Third, for a game with WANDERLUST as its name, you don't tend to wander much at all. Exploration is minimal, having most scenarios (or chapters, if I remember how the game calls it correctly,) being linear and driven by a quest that is very cliché. I'll admit that you DO wander through a somewhat varied diversity of caves and forests, and that perhaps the setting of the game has a worthy backstory that ends up either unseen by the player or forcefully fed at him depending on perspective and situation, but you would expect initially to have a little more freedom exploring a world full of annoying monsters for you to beat up.

Fourth, the enemies. Maybe if this point was a little more balanced in favour of the single player or by how many players there are in the game, the earlier three points wouldn't stand out as much. But come on! Some enemies are plain ludicrous in their balance. Blood slimes, even if "rare" in the campaign, are about the most annoying thing in the arena game mode if you can't finish them off quickly, or rather, quicker than they can leech off your useless AI budies' health into their own; blood slimes can also one-shot you, given the right conditions. And this is simply the enemy that pops to mind as the most unbalanced: poisoning spiders and the annoying elf casters also come to mind, if you really want a list of sorts.

Fifth... is definitely the grind. You would not believe how much you have to grind in this game... and you'll hate why, too: you need 3 of the previous tier of items to craft a next-tier item. And you also need tons of crappy small parts semi-randomly to craft things. And you need a "blueprint" of the item you're crafting. And the ingame currency as well, lots of it. And then this consumes space in your already limited and otherwise useless inventory. See where I'm getting at? You're not even grinding to become more powerful, oh no: you're grinding to raise a few numbers just a little, so that coming across an elf mage isn't immediately lethal at least. Leveling up is instead done by how well you scored on a chapter, which then gives you X of a total of Y skillpoints that the chapter can give. Meaning that playing alone is much harder in addition to the lackluster AI buddies, especially when you have to rely on them since most other things in the game are broken. Heck, the only way it could be worse was if you decided to actually play WITHOUT the AI buddies, which I believe you can, but why would you? It's better to have 3 meatshields and possibly a buff or two for 10 seconds than to die in those 10 seconds just because everthing was targetting you and you didn't kill the most dangerous things as fast as you could.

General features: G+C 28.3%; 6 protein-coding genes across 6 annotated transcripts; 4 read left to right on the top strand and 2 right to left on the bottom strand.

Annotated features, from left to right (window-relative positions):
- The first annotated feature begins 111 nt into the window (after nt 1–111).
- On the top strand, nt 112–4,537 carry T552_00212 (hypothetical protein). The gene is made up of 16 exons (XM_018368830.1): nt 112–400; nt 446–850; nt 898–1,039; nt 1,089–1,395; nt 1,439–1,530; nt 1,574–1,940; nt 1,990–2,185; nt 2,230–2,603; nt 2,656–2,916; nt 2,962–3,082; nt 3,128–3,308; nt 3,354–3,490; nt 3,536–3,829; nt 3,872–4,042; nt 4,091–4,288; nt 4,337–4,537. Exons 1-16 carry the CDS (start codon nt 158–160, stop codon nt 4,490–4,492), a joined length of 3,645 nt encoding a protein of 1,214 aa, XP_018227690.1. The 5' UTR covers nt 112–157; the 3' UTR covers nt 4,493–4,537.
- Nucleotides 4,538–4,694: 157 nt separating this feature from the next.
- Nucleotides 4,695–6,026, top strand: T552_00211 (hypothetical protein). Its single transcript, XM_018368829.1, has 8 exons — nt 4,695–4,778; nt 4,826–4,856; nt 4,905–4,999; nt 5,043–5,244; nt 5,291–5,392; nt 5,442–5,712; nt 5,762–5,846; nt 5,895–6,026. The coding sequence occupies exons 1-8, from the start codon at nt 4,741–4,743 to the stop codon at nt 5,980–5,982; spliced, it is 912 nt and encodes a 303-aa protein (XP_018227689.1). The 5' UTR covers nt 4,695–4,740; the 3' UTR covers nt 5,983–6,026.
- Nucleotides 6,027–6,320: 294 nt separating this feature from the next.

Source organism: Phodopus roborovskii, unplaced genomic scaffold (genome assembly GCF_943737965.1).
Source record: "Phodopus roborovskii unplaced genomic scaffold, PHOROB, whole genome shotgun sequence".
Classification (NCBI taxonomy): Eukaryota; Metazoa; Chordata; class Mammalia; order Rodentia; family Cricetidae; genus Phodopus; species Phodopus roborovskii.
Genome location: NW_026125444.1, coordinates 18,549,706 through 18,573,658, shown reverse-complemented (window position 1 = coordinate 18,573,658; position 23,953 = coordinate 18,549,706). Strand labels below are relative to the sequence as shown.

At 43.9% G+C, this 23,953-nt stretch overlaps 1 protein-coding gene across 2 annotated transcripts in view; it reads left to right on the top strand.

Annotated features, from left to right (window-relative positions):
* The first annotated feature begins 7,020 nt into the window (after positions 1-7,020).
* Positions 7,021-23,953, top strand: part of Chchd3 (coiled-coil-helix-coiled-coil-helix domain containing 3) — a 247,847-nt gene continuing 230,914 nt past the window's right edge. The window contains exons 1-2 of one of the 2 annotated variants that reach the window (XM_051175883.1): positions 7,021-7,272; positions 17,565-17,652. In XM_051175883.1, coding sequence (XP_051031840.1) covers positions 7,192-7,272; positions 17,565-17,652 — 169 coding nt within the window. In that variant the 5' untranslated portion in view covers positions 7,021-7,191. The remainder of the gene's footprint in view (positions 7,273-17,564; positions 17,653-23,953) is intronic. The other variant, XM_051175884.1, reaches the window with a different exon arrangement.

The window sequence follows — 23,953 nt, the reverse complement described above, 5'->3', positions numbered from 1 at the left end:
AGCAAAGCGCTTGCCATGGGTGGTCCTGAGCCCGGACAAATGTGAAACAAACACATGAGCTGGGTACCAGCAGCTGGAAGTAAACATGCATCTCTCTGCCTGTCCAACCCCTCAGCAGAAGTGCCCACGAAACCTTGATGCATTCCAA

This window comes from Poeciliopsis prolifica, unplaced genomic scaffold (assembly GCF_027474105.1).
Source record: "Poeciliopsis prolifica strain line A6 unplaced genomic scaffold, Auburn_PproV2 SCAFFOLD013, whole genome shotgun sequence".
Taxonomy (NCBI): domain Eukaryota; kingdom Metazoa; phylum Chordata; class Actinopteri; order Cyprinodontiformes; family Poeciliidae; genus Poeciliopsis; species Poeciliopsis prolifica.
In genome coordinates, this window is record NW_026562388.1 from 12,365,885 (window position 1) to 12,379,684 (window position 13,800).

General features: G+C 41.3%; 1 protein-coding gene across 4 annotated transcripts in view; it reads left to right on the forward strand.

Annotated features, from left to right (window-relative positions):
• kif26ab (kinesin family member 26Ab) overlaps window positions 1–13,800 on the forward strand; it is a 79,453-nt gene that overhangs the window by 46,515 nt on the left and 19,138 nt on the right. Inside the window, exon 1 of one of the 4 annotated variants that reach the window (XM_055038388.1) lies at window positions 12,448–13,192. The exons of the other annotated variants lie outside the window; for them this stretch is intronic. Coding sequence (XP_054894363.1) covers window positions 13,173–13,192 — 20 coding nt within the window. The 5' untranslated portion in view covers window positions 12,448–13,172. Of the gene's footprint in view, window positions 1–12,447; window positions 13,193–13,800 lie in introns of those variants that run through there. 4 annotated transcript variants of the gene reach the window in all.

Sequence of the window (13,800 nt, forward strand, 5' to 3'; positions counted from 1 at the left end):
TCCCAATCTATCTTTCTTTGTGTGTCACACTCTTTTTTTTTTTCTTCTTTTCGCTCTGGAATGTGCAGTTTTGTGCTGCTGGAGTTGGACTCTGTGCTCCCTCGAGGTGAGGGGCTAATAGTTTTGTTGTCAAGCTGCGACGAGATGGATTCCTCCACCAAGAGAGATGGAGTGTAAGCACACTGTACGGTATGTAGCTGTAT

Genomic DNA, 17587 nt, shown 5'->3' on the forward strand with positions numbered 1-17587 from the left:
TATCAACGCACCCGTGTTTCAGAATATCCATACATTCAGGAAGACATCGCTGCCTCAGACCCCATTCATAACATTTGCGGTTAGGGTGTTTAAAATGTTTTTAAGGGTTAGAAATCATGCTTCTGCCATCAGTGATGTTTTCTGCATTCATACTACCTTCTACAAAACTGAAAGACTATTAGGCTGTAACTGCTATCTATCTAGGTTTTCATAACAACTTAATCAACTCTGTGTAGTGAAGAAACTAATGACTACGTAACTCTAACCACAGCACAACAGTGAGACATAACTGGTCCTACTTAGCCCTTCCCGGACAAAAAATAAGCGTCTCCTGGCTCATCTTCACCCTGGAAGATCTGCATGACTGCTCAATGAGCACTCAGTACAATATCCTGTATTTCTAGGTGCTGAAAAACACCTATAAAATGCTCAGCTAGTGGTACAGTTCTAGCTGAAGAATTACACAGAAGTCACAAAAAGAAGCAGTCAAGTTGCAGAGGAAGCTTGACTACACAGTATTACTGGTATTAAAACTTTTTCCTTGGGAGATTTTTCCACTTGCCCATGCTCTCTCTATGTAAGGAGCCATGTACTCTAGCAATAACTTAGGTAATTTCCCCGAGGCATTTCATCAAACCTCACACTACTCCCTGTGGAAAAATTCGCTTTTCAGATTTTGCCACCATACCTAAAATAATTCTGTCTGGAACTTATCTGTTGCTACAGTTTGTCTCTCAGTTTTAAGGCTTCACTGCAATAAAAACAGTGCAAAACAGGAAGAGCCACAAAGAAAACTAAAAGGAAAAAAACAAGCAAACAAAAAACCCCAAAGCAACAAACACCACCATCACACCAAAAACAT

Also, that I know of, the multiplayer scene is practically dead. Maybe you can get into a game with a stranger, MAYBE. Timezones apply, of course. Be wary of desynchs, too: those can be quite annoying, with everyone stuck waiting for something that will never happen because the other person doesn't have the exact same data.

So, why did I bother making this review? Simple reasons. Primarily to warn you not to buy this game, but also to tell you that most of the things I listed are promised not to be issues with the sequel of this game, the (as of the time) yet unreleased Wanderlust Adventures. Seriously, DON'T BUY THIS GAME. You'd do the developpers more of a favour to buy the next game and extra copies if you care about them (thus creating a larger player base for an inherently better game by gifting the extra copies) than if you bought this game right now, or ever.

(Edit: the Steam store finally has the aforementioned Wanderlust Adventures here, http://store.steampowered.com/app/240620 , in case you were wondering.)
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137 of 189 people (72%) found this review helpful
1 person found this review funny
10.9 hrs on record
Posted: November 30, 2013
So this is a hack n' slash RPG with crappy graphics. That is kool. What they don't tell you is that you only get 50% of the exp for beating a level unless you manage to beat the level doing as little damage as possible to all the enemies so that you get very high combo numbers. (Yes it's true, I asked the developer) You don't get extra experience for beating a level again. Nor do you get experience for their challenge levels. You can only try to get more experience by getting the higher combo numbers and thus a better rating. There are all kinds of really powerful skills. You can max out maybe 2 of them and if you use them you don't get crap for experience. So, in short this game is based on repetition and ineffectiveness, while discouraging the use of the games advancement system. This is extremely irritating and a horrible idea. Also, it's just what the developers had in mind. The last boss is also a very annoying fight where you whittle away at him only to have him heal back while he can literally kill you in one shot. Avoid this piece of garbage.
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68 of 101 people (67%) found this review helpful